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A pond with a red bard in the back ground.

AUBURN UNIVERSITY, Ala. — Spring cleaning is for more than indoor messes. Recreational ponds may need a spring spruce up, too. Norm Haley, an Alabama Cooperative Extension System regional agent, said prevention is one of the most effective methods for reducing problematic aquatic weeds and filamentous algae.

“Excess aquatic plants are caused by shallow and clear water, excess nutrients and intentional and accidental introductions,” Haley said. “Limiting these characteristics with a combination of proper pond construction and regular care and maintenance is key to reducing weed problems.”

Haley said it is often more economical and easier to prevent weed growth than it is to spend time and money on controlling an existing weed problem.

Prevention through Construction

Prevention of aquatic weeds and algae begins during pond construction.

“Steep 3 to 1 slopes, which drop quickly into deep water, can help to prevent weeds from rooting and limit the sunlight exposure of bottom sediments,” Haley said. “Construction of a sediment basin upstream of a pond or lake will help to trap out soil and maintain pond depth.”

Stop Soil Erosion

Haley said soil erosion and fertilizer runoff, including livestock waste, are major causes of water weeds.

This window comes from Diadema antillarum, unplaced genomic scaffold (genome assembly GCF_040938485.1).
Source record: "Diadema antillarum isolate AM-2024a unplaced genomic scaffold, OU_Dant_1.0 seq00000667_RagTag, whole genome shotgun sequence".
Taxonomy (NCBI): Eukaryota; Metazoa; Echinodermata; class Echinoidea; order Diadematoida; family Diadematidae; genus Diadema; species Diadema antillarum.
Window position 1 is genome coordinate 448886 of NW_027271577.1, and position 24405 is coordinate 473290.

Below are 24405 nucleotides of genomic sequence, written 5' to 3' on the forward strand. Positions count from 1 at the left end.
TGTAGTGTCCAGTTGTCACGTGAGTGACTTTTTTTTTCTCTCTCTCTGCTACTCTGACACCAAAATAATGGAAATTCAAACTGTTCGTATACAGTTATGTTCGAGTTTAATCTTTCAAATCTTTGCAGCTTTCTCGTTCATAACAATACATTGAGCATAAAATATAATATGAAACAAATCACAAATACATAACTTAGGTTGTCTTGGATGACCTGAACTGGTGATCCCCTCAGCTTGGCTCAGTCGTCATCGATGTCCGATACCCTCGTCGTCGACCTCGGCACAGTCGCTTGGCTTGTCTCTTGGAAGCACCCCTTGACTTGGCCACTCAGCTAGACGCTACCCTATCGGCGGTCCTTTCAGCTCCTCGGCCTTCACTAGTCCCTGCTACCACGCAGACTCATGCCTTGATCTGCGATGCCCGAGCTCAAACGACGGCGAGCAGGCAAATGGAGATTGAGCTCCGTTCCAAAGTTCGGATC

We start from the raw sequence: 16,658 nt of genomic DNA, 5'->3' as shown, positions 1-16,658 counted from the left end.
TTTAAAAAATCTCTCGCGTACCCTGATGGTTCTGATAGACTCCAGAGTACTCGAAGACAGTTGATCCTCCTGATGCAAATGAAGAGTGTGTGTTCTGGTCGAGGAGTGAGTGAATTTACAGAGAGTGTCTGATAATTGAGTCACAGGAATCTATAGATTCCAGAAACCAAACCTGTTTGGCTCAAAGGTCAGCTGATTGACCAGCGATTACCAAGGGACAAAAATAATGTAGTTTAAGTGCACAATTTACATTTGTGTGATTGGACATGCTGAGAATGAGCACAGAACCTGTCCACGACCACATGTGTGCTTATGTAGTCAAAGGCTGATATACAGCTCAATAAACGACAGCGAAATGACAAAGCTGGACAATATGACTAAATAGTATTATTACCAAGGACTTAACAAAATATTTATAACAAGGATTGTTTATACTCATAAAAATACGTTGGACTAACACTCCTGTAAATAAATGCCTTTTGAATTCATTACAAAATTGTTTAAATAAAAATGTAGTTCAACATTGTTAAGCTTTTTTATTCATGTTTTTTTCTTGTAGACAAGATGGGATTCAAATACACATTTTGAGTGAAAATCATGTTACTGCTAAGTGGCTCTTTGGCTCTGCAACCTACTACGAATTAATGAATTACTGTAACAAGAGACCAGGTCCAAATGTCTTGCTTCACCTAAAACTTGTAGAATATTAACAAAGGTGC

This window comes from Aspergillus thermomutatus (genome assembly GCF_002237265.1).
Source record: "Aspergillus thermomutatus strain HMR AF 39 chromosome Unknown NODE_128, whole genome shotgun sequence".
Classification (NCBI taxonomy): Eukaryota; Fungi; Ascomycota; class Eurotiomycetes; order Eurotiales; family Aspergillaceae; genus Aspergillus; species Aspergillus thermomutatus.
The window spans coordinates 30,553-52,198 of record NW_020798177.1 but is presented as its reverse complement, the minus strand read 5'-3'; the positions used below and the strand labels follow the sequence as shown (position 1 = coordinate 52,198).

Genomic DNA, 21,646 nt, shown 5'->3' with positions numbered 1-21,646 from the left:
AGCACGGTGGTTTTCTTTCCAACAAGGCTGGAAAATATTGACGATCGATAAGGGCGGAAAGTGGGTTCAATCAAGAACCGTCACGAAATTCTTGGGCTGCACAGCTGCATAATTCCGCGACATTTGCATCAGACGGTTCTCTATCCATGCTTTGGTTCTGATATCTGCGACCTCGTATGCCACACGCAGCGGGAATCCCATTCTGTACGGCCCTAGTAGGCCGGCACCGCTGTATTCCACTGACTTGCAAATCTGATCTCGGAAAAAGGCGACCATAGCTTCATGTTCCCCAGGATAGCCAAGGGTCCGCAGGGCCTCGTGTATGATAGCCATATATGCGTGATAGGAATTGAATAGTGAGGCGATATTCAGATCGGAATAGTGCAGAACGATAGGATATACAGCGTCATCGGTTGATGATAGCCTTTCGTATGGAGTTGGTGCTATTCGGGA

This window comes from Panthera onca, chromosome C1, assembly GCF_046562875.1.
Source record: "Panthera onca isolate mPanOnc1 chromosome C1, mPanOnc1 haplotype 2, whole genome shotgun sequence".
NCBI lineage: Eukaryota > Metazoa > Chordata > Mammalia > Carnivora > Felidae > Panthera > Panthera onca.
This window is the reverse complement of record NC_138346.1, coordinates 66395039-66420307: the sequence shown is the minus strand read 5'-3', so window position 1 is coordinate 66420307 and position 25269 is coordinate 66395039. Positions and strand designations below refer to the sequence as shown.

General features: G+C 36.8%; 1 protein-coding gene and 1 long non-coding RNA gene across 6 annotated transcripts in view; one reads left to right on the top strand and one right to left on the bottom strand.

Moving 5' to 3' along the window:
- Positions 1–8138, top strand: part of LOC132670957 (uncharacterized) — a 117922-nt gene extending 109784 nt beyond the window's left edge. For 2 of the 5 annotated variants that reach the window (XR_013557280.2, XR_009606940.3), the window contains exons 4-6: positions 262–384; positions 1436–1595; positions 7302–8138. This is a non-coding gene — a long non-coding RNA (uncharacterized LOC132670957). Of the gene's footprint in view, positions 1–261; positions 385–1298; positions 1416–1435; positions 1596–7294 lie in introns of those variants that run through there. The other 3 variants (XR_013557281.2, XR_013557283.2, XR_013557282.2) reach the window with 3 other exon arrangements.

“Soil erosion magnifies the weed problems because sediments carried into the pond shallow the margins and transport nutrients that allow for weeds to quickly invade,” Haley said.

Wise land use practices can also help prevent weeds and algae. Some practices include the following:

  • Avoid adding grass clippings
  • Contour plowing
  • No-till farming
  • Strip cropping
  • Protect shelter belts
  • Prevent overgrazing
  • Exclude livestock (waterfowl included)

Implement these practices will significantly reduce aquatic weed problems and increase the life of the pond.

Pond Fertilization

Fertilizing ponds is another method to reduce submerged weed growth and filamentous algae, while simultaneously increasing fish production.

“Proper fertilization creates a translucent, green and microscopic algae bloom that limits sunlight penetration and in turn limits weed growth while producing four times more fish,” Haley said. “Fertilization must be done in the spring, before weed growth begins and once water temperatures reach 60 degrees Fahrenheit.”

Haley said consistent and careful fertilization based on water clarity is important. Otherwise, problems associated with under or overfertilization can occur. These include increased weed growth, fish kills or poor fish growth.

Biological Weed Control

Biological control measures, like grass carp or tilapia, are another viable option for weed prevention.

“Grass carp feed on most submerged weeds in ponds,” Haley said. “Unlike common carp, they do not disturb bottom sediments that muddy the pond or disrupt the spawning of bass and bream, nor do they reproduce in ponds.”

Haley said tilapia have been show to control watermeal and filamentous algae. However, tilapia die at water temperatures below 50 degrees Fahrenheit, so they must be restocked each spring at a rate of 15 to 25 pounds per acre.

More Information

Learn more about spring pond prep by visiting www.aces.edu or calling your county Extension office. Learn more about stocking grass carp in the Alabama Extension publication, “Using Grass Carp for Controlling Weeds in Alabama Ponds.” Lists of commercial providers for grass carp and tilapia are also available on the Extension website.